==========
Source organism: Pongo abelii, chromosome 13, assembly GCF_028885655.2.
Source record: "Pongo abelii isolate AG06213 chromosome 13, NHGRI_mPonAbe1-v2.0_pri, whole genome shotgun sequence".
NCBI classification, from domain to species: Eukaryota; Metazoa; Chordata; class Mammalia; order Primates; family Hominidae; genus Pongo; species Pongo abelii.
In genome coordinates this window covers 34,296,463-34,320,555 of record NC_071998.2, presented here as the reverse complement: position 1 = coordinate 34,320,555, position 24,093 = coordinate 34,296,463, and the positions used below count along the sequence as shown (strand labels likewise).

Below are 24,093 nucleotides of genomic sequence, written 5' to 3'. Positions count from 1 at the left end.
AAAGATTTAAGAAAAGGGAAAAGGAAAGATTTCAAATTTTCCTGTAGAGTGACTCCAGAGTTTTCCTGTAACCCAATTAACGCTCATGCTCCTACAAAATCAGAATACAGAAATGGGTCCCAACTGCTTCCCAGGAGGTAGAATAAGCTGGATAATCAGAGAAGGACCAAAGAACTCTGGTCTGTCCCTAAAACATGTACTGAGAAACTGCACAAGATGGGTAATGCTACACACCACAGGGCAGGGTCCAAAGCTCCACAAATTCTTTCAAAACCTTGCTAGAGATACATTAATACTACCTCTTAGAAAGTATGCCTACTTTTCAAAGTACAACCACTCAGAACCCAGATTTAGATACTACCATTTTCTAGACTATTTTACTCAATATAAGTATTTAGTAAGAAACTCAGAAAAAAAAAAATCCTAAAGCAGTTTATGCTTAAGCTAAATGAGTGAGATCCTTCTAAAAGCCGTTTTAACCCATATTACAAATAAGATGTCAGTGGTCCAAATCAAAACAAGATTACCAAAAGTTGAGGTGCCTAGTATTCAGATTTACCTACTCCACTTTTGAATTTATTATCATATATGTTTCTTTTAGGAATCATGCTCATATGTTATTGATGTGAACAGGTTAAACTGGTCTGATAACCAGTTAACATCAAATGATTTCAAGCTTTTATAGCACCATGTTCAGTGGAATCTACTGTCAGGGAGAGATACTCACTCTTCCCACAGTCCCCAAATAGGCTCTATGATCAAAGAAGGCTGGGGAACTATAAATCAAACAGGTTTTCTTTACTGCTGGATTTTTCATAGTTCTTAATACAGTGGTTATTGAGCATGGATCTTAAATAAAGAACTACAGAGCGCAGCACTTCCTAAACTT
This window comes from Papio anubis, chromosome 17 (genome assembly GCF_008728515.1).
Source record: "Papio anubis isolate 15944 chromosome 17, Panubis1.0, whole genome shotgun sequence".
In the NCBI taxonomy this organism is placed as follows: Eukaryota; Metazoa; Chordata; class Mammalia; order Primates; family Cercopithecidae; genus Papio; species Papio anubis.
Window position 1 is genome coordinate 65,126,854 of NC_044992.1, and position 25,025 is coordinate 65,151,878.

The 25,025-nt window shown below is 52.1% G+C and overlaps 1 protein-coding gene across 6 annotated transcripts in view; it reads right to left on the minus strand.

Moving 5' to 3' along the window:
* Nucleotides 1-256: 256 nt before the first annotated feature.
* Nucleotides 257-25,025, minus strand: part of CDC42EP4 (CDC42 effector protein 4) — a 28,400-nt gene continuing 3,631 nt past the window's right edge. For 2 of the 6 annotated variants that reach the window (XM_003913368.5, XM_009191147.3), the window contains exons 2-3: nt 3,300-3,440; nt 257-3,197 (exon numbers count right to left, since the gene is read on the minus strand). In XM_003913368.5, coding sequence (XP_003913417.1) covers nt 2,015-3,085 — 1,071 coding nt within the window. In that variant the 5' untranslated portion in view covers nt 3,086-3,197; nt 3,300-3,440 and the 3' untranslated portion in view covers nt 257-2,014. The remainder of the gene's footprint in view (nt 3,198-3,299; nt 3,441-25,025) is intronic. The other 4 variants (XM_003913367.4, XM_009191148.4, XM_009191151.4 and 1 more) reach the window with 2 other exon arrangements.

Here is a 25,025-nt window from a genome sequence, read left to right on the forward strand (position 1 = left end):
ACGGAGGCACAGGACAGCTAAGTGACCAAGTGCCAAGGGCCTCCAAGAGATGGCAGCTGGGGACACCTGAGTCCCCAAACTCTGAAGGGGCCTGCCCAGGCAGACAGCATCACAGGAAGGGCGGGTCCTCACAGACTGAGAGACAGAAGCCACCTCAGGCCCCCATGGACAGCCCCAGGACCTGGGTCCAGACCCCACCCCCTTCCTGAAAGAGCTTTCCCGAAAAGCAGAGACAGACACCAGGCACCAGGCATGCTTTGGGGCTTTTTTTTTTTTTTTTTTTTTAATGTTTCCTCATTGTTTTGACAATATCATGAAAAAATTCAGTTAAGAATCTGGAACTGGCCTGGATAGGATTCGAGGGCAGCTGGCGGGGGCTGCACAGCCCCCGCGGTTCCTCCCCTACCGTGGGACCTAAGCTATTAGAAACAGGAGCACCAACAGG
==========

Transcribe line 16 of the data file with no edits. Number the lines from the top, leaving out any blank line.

ACGGAGGCACAGGACAGCTAAGTGACCAAGTGCCAAGGGCCTCCAAGAGATGGCAGCTGGGGACACCTGAGTCCCCAAACTCTGAAGGGGCCTGCCCAGGCAGACAGCATCACAGGAAGGGCGGGTCCTCACAGACTGAGAGACAGAAGCCACCTCAGGCCCCCATGGACAGCCCCAGGACCTGGGTCCAGACCCCACCCCCTTCCTGAAAGAGCTTTCCCGAAAAGCAGAGACAGACACCAGGCACCAGGCATGCTTTGGGGCTTTTTTTTTTTTTTTTTTTTTAATGTTTCCTCATTGTTTTGACAATATCATGAAAAAATTCAGTTAAGAATCTGGAACTGGCCTGGATAGGATTCGAGGGCAGCTGGCGGGGGCTGCACAGCCCCCGCGGTTCCTCCCCTACCGTGGGACCTAAGCTATTAGAAACAGGAGCACCAACAGG